Laboratory developed tests are not FDA regulated–never have been–instead the labs are regulated under the Clinical Laboratory Improvement Amendments (CLIA) as overseen by the CMS. Laboratory developed tests are the kind your doctor orders, they are a service not a product and are not sold directly to patients. Labs develop new tests routinely and they do not apply to the FDA for approval. Despite this long history, the FDA has claimed that it has the right to regulate lab tests and they have merely chosen not to exercise this right for forty years. In 2015, Paul Clement the former US Solicitor General under George W. Bush and Laurence Tribe, considered by many to be the leading constitutional lawyer in the United States, wrote an article that rejected the FDA’s claims writing that the “FDA’s assertion of authority over laboratory-developed testing services is clearly foreclosed by the FDA’s own authorizing statute” and “by the broader statutory context.”
Despite lacking statutory authority, the FDA has continued to claim it is authorized to regulate laboratory tests. Indeed, a key failure in the pandemic happened when the FDA issued so-called “guidance documents” saying that any SARS-CoV-II test had to be pre-approved by the FDA. Thus, the FDA reversed the logic of emergency. In ordinary times, pre-approval was not necessary but when speed was of the essence it became necessary to get FDA pre-approval. The FDA’s pre-approval process slowed down testing in the United States and it wasn’t until after the FDA lifted its restrictions in March that tests from the big labs became available.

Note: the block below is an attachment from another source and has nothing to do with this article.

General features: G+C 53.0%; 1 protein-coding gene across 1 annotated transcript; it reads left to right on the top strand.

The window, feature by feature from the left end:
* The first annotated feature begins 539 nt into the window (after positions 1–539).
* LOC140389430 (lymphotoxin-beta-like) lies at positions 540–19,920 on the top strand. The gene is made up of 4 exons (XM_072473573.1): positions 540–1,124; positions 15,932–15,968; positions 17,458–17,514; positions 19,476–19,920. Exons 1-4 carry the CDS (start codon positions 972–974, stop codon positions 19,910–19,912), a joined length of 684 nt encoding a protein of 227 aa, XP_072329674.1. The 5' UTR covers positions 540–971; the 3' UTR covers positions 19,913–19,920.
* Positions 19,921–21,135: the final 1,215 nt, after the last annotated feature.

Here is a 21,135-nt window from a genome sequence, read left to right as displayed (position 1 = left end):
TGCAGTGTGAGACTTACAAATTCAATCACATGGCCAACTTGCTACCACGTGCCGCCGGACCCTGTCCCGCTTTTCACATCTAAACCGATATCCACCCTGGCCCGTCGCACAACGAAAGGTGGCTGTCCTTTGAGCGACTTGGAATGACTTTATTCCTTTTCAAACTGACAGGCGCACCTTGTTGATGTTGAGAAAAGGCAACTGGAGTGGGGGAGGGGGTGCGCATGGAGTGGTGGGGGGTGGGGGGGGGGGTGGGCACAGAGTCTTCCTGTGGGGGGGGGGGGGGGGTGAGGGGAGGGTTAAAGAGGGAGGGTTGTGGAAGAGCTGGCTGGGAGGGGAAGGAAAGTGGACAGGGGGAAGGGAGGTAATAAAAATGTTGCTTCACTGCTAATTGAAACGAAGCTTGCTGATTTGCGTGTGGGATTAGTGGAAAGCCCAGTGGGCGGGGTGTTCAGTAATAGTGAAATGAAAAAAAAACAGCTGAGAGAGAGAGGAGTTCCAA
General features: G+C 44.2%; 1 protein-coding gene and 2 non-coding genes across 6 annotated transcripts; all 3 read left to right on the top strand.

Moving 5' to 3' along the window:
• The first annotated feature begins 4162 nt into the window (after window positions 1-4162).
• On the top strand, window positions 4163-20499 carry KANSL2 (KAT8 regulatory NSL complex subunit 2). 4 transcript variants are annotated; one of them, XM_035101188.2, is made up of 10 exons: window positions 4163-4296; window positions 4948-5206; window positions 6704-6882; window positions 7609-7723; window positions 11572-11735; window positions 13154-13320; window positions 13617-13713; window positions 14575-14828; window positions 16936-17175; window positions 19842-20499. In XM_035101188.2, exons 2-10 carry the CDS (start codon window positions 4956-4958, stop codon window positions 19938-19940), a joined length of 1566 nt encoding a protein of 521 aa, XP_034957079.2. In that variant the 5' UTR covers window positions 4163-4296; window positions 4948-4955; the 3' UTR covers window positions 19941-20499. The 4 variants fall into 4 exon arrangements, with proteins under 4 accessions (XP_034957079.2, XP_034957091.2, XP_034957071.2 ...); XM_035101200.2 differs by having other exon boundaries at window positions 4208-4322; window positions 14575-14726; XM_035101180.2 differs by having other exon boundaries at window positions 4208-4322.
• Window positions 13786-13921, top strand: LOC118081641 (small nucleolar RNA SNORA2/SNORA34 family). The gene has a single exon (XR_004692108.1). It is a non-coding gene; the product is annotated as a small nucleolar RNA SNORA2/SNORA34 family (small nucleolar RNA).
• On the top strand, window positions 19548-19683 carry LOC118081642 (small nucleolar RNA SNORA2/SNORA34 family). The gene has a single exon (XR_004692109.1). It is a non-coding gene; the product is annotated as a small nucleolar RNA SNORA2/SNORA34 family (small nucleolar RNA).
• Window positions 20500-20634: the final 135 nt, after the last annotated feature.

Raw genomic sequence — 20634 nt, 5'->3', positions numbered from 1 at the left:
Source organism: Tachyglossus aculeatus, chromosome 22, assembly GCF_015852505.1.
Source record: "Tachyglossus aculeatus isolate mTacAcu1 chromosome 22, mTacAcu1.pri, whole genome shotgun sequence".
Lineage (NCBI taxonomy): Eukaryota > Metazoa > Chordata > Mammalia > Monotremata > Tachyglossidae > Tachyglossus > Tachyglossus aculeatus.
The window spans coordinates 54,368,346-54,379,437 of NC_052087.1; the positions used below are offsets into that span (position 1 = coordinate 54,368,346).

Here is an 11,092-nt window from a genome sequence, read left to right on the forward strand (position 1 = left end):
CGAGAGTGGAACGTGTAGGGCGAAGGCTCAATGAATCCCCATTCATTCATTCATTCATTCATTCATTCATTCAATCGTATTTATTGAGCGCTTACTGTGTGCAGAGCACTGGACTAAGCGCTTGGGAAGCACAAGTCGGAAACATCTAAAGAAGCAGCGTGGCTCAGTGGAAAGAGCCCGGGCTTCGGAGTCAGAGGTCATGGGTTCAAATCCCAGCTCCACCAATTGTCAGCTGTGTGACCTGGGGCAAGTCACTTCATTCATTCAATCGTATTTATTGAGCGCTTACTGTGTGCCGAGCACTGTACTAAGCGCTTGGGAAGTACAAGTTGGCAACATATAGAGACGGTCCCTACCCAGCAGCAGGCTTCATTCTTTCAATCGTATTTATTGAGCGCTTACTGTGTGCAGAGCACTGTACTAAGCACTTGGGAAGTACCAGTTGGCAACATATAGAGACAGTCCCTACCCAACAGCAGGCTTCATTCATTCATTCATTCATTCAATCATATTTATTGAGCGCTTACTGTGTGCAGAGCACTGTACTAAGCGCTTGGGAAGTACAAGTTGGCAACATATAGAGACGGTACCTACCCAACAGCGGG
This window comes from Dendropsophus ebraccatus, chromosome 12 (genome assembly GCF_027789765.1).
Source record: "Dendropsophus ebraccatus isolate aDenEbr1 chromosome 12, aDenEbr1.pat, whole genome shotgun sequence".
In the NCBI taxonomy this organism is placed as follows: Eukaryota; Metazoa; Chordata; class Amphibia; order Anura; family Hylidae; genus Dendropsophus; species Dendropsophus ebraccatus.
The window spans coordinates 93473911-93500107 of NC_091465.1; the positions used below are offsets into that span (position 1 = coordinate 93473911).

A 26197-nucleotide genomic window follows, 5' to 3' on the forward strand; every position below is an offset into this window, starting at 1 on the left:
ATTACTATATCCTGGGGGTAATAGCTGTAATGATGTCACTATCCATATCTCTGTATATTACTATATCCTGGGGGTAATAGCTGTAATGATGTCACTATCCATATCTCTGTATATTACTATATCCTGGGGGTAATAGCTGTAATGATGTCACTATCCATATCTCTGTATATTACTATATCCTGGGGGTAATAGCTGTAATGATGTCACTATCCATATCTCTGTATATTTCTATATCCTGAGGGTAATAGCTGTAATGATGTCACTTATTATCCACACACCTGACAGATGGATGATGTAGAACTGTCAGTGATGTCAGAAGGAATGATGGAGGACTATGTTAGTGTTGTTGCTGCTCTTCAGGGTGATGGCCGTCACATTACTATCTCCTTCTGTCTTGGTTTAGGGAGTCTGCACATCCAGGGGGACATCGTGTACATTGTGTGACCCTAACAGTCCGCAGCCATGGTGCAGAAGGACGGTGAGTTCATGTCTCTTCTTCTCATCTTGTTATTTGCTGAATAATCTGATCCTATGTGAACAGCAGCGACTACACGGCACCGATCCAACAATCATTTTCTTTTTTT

Clement and Tribe rejected the FDA claims of regulatory authority over laboratory developed tests on historical, statutory, and legal grounds but they also argued that letting the FDA regulate laboratory tests was a dangerous idea. In a remarkably prescient passage, Clement and Tribe (2015, p. 18) warned:
The FDA approval process is protracted and not designed for the rapid clearance of tests. Many clinical laboratories track world trends regarding infectious diseases ranging from SARS to H1N1 and Avian Influenza. In these fast-moving, life-or-death situations, awaiting the development of manufactured test kits and the completion of FDA’s clearance procedures could entail potentially catastrophic delays, with disastrous consequences for patient care.
Clement and Tribe nailed it. Catastrophic delays, with disastrous consequences for patient care is exactly what happened.